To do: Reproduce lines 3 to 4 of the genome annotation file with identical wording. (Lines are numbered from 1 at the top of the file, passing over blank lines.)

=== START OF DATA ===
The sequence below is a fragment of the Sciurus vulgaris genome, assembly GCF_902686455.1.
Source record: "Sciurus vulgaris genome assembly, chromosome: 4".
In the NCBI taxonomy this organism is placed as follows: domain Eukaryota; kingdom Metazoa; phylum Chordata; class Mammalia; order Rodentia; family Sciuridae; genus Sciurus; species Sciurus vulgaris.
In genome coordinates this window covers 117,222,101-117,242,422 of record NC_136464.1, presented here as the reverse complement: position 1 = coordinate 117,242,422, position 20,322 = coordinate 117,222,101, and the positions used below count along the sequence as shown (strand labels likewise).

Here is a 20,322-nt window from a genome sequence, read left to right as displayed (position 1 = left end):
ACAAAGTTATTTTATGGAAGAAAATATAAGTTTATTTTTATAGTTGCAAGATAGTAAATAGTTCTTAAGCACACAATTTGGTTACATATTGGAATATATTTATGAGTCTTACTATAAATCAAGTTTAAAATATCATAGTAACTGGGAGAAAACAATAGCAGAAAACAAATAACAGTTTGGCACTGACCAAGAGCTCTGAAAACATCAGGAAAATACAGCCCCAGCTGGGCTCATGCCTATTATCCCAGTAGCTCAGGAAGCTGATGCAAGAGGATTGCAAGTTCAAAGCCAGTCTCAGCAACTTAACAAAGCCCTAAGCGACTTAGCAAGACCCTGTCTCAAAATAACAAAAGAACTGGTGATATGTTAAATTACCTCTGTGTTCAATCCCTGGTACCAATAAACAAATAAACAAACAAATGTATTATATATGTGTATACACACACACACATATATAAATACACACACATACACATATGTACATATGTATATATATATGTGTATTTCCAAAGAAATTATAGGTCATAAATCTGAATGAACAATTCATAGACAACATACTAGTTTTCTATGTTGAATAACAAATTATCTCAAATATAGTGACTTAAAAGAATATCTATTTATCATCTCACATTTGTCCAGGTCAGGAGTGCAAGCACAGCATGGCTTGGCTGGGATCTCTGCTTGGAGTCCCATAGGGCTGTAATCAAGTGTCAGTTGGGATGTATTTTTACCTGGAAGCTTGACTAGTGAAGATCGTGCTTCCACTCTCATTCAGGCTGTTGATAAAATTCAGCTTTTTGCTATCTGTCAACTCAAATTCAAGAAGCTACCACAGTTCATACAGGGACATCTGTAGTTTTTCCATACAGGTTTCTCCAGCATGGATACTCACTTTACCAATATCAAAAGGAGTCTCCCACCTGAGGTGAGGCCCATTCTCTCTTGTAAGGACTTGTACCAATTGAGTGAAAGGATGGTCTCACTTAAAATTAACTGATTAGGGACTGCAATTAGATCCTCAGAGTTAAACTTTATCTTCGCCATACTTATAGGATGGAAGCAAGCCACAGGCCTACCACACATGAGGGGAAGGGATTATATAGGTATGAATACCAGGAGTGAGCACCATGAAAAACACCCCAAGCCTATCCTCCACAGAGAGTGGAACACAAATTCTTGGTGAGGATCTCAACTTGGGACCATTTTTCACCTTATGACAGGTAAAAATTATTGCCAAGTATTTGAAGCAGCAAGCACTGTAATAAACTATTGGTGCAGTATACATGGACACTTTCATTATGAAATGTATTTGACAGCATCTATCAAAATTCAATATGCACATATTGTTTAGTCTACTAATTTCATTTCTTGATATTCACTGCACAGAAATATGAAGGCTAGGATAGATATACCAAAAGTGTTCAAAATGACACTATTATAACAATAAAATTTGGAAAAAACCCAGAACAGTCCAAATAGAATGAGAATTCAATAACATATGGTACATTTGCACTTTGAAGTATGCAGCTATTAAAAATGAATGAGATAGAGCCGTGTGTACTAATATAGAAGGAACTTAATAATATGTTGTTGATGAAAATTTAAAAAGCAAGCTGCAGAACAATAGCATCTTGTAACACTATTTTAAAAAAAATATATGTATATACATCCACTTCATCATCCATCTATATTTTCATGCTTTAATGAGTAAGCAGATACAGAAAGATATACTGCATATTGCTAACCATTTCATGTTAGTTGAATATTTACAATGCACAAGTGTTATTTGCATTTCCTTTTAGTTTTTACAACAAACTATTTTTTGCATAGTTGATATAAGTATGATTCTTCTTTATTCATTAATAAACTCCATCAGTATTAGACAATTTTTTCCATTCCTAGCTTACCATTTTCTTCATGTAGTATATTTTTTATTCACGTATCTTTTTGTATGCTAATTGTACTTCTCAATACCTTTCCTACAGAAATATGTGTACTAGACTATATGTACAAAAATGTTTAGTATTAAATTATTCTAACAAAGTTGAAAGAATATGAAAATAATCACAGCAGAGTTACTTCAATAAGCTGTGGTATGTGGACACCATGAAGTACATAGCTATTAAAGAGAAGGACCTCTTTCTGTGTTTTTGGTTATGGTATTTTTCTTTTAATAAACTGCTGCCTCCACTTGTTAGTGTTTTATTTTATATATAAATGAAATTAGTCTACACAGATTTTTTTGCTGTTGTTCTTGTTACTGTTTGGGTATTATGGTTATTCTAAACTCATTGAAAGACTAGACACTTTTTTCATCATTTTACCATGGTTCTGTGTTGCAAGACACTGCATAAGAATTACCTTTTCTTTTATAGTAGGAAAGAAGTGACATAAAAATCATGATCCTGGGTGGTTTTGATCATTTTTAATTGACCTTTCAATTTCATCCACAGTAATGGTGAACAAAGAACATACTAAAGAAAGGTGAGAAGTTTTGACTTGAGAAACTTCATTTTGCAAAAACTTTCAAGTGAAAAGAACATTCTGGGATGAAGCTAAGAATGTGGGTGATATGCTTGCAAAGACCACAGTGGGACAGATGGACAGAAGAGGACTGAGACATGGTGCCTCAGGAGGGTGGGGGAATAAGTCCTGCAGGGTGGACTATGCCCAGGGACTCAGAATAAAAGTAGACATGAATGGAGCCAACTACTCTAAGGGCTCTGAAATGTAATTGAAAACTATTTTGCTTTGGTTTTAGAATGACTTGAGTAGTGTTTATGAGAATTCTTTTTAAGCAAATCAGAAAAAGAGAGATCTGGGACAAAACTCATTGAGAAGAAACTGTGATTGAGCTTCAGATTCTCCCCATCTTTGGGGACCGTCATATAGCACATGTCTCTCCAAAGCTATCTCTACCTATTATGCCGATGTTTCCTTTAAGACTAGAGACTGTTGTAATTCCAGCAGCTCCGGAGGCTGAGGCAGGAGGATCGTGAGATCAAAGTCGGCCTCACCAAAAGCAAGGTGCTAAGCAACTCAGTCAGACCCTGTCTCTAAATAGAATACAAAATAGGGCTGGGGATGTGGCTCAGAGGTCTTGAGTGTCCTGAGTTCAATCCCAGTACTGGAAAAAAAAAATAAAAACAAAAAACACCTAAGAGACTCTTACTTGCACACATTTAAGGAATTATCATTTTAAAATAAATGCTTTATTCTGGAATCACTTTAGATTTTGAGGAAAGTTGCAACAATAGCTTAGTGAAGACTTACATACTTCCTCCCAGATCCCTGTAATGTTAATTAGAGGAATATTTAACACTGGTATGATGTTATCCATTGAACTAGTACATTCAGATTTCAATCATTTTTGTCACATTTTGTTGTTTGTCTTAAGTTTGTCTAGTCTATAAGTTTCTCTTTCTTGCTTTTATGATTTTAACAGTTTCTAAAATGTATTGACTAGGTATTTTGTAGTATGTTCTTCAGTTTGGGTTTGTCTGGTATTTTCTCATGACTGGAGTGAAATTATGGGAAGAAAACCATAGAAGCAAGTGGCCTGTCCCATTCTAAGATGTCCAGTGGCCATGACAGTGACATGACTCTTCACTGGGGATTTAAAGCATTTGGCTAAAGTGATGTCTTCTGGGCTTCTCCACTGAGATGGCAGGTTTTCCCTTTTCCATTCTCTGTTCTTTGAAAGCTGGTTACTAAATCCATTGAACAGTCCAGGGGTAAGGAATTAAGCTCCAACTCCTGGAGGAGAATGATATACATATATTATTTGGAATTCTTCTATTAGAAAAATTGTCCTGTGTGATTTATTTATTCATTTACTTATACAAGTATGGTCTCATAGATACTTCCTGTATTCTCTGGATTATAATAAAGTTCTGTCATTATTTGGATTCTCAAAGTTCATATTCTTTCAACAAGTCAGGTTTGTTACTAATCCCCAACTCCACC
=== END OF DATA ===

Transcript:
In the NCBI taxonomy this organism is placed as follows: domain Eukaryota; kingdom Metazoa; phylum Chordata; class Mammalia; order Rodentia; family Sciuridae; genus Sciurus; species Sciurus vulgaris.
In genome coordinates this window covers 117,222,101-117,242,422 of record NC_136464.1, presented here as the reverse complement: position 1 = coordinate 117,242,422, position 20,322 = coordinate 117,222,101, and the positions used below count along the sequence as shown (strand labels likewise).